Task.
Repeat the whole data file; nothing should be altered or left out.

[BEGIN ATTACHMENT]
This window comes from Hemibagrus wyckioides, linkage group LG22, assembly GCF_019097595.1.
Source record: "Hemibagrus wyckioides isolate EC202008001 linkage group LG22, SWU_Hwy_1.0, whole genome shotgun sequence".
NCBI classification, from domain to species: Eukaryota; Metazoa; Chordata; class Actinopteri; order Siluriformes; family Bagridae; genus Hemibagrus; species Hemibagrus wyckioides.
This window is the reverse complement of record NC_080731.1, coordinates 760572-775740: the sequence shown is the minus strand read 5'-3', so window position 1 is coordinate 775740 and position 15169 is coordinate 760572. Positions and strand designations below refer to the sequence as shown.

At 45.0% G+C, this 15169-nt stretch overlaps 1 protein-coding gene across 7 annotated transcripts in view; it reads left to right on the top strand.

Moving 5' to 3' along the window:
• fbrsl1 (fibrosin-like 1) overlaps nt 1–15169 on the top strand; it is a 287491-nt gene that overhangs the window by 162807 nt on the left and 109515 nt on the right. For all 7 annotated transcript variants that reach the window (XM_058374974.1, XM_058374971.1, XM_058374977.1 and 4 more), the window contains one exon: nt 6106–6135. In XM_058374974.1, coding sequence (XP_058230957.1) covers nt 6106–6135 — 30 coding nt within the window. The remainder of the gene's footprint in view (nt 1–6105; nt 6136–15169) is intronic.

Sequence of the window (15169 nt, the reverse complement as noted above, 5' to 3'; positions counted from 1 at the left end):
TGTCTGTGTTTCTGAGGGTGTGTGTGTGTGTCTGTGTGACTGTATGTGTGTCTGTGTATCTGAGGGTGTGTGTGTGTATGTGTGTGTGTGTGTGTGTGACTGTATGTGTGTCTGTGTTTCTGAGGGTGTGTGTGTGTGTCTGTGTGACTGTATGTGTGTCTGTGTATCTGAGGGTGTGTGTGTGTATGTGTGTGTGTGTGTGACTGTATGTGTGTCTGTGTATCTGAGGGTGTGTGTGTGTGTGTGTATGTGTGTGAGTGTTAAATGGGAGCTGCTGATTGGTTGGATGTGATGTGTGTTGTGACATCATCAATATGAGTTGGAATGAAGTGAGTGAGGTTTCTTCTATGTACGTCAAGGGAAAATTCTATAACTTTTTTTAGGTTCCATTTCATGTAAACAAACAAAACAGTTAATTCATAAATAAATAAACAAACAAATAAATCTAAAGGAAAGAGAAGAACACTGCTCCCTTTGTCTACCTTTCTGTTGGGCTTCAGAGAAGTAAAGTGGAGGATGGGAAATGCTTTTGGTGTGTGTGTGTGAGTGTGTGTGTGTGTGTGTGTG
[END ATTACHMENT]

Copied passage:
This window comes from Hemibagrus wyckioides, linkage group LG22, assembly GCF_019097595.1.
Source record: "Hemibagrus wyckioides isolate EC202008001 linkage group LG22, SWU_Hwy_1.0, whole genome shotgun sequence".
NCBI classification, from domain to species: Eukaryota; Metazoa; Chordata; class Actinopteri; order Siluriformes; family Bagridae; genus Hemibagrus; species Hemibagrus wyckioides.
This window is the reverse complement of record NC_080731.1, coordinates 760572-775740: the sequence shown is the minus strand read 5'-3', so window position 1 is coordinate 775740 and position 15169 is coordinate 760572. Positions and strand designations below refer to the sequence as shown.

At 45.0% G+C, this 15169-nt stretch overlaps 1 protein-coding gene across 7 annotated transcripts in view; it reads left to right on the top strand.

Moving 5' to 3' along the window:
• fbrsl1 (fibrosin-like 1) overlaps nt 1–15169 on the top strand; it is a 287491-nt gene that overhangs the window by 162807 nt on the left and 109515 nt on the right. For all 7 annotated transcript variants that reach the window (XM_058374974.1, XM_058374971.1, XM_058374977.1 and 4 more), the window contains one exon: nt 6106–6135. In XM_058374974.1, coding sequence (XP_058230957.1) covers nt 6106–6135 — 30 coding nt within the window. The remainder of the gene's footprint in view (nt 1–6105; nt 6136–15169) is intronic.

Sequence of the window (15169 nt, the reverse complement as noted above, 5' to 3'; positions counted from 1 at the left end):
TGTCTGTGTTTCTGAGGGTGTGTGTGTGTGTCTGTGTGACTGTATGTGTGTCTGTGTATCTGAGGGTGTGTGTGTGTATGTGTGTGTGTGTGTGTGTGACTGTATGTGTGTCTGTGTTTCTGAGGGTGTGTGTGTGTGTCTGTGTGACTGTATGTGTGTCTGTGTATCTGAGGGTGTGTGTGTGTATGTGTGTGTGTGTGTGACTGTATGTGTGTCTGTGTATCTGAGGGTGTGTGTGTGTGTGTGTATGTGTGTGAGTGTTAAATGGGAGCTGCTGATTGGTTGGATGTGATGTGTGTTGTGACATCATCAATATGAGTTGGAATGAAGTGAGTGAGGTTTCTTCTATGTACGTCAAGGGAAAATTCTATAACTTTTTTTAGGTTCCATTTCATGTAAACAAACAAAACAGTTAATTCATAAATAAATAAACAAACAAATAAATCTAAAGGAAAGAGAAGAACACTGCTCCCTTTGTCTACCTTTCTGTTGGGCTTCAGAGAAGTAAAGTGGAGGATGGGAAATGCTTTTGGTGTGTGTGTGTGAGTGTGTGTGTGTGTGTGTGTG